All photos by Sara A. Fajardo/CRS
You turn on the tap and your water spews sludgy brown. Or, you find that the pipes have run dry again. So, you walk for 30 minutes out and 30 minutes back to collect water from a muddy river to make your family's meals, wash the dishes and bathe.
Meet a few residents who are making use of these water services.
Your daughters may miss school so they can fetch water while you work. And, even after all that, the water sometimes makes you and your family sick. Your business suffers when you're not well enough to run it. And medical costs eat into your savings.
Not long ago, this was the reality in Anivorano Est, a small town of 5,800 in Madagascar, where residents earn a living growing curry trees, panning for gold or running small businesses. Pipes frequently burst or ran empty on very hot days, which can last for months. People collected water from the river, competing for space along the riverbank with docked barges and others washing their clothes. During heavy rains, the water was brown. Diarrhea and other waterborne infections ran rampant.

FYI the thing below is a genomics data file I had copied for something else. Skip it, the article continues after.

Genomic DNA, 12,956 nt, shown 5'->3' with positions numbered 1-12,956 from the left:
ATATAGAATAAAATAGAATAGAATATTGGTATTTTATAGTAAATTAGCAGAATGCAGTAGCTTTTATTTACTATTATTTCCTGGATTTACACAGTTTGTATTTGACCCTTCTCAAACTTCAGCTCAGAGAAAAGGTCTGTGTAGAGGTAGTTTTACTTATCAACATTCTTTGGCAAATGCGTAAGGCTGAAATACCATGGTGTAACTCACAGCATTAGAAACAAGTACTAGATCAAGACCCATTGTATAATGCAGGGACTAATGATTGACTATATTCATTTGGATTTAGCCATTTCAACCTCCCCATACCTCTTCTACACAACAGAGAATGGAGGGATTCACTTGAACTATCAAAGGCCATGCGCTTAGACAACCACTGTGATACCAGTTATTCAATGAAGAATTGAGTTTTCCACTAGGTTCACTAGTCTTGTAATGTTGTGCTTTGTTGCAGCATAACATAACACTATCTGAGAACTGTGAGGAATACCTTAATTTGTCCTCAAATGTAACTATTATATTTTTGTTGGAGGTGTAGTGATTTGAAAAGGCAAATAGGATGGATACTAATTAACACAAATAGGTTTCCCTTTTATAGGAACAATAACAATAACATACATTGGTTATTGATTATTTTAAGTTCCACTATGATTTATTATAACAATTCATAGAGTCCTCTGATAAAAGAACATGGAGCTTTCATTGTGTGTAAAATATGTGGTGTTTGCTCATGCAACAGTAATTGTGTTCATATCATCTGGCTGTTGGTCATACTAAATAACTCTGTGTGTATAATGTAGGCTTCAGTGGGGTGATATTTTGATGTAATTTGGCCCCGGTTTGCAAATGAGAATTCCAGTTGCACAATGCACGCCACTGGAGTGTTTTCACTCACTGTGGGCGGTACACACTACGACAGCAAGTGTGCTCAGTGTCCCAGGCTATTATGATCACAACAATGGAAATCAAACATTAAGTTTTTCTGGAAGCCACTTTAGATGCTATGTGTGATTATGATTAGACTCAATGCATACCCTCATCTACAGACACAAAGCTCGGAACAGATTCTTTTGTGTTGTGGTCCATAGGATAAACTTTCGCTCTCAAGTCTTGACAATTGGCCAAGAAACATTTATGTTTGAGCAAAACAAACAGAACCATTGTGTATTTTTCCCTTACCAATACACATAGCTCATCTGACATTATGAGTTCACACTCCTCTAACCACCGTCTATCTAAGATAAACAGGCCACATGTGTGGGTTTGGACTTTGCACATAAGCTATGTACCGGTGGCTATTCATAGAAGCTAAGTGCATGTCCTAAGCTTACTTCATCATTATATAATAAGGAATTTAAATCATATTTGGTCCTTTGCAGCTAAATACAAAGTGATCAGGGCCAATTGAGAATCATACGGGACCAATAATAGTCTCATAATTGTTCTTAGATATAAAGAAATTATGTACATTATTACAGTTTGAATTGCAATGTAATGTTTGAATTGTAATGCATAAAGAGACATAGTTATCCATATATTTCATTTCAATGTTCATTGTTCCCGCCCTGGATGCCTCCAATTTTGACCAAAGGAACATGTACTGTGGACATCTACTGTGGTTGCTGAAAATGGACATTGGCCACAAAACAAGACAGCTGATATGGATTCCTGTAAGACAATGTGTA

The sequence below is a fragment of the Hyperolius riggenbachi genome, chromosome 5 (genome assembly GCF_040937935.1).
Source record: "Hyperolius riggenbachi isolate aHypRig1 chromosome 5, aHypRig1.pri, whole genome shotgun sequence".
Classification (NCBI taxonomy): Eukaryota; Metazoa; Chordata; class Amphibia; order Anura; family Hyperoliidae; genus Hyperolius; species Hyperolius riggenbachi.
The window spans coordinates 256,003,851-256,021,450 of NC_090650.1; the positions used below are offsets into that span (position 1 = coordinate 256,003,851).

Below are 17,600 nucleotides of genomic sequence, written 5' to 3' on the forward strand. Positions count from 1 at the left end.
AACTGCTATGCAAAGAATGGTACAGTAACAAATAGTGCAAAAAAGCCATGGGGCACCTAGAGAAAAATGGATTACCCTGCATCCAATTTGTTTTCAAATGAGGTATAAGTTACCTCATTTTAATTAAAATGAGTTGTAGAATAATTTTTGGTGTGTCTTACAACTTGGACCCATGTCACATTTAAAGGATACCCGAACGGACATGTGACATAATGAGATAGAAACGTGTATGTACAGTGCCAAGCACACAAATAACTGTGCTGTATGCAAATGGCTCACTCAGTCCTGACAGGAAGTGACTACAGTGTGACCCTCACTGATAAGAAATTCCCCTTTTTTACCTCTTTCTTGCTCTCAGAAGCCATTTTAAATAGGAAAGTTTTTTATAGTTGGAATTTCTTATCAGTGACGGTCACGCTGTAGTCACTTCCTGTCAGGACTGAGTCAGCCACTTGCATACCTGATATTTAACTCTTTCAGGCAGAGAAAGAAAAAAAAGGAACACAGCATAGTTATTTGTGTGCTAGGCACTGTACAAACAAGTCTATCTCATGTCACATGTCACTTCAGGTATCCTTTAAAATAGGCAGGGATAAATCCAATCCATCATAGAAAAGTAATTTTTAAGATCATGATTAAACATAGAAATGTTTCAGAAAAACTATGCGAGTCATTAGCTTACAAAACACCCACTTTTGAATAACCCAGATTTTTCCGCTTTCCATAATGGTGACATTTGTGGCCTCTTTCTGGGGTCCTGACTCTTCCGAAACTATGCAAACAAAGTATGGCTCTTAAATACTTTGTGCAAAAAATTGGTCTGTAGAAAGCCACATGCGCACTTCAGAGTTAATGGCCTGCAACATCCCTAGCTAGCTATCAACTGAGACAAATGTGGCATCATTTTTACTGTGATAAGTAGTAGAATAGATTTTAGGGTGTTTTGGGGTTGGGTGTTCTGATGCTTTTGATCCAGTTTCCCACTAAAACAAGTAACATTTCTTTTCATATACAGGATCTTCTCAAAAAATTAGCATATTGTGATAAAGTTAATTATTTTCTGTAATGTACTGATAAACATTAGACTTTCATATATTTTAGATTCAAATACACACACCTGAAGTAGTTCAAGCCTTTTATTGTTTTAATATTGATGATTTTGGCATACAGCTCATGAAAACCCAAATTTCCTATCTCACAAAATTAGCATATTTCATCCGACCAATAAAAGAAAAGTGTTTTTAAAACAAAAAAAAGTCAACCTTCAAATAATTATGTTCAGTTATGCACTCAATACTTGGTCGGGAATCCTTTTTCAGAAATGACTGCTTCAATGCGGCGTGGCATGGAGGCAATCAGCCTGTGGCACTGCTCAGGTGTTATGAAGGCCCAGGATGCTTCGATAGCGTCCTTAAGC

A humanitarian aid agency could do the expected—dig a well or hand out water purification tablets. Catholic Relief Services and our partners, though, went one step further—an important step toward improving life in Anivorano Est for the long term. We worked alongside local government officials and a privately owned business that could consistently provide safe drinking water at an affordable rate.
Such public-private partnerships are part of a new wave in humanitarian development that goes beyond making quick fixes. Instead, it helps create an infrastructure that stays in place long after completion of the initial work. Funded generously by the American people through the U.S. Agency for International Development, or USAID, the Anivorano Est waterworks was contracted to a private company, VELO, through a competitive process.
VELO provides three ways residents can access and pay for their water: A communal "monobloc" offers laundry, shower and bathroom facilities in addition to clean water. A shared connection that supports the close social ties of family members and neighbors enables up to five families to use a single water source. And a privately owned connection can serve one home or business.
The new water system touches every aspect of life in town: People are healthier. Children are going to school. Businesses are thriving.
Sara A. Fajardo is CRS' regional information officer for East Africa and southern Africa. She is based in Nairobi, Kenya.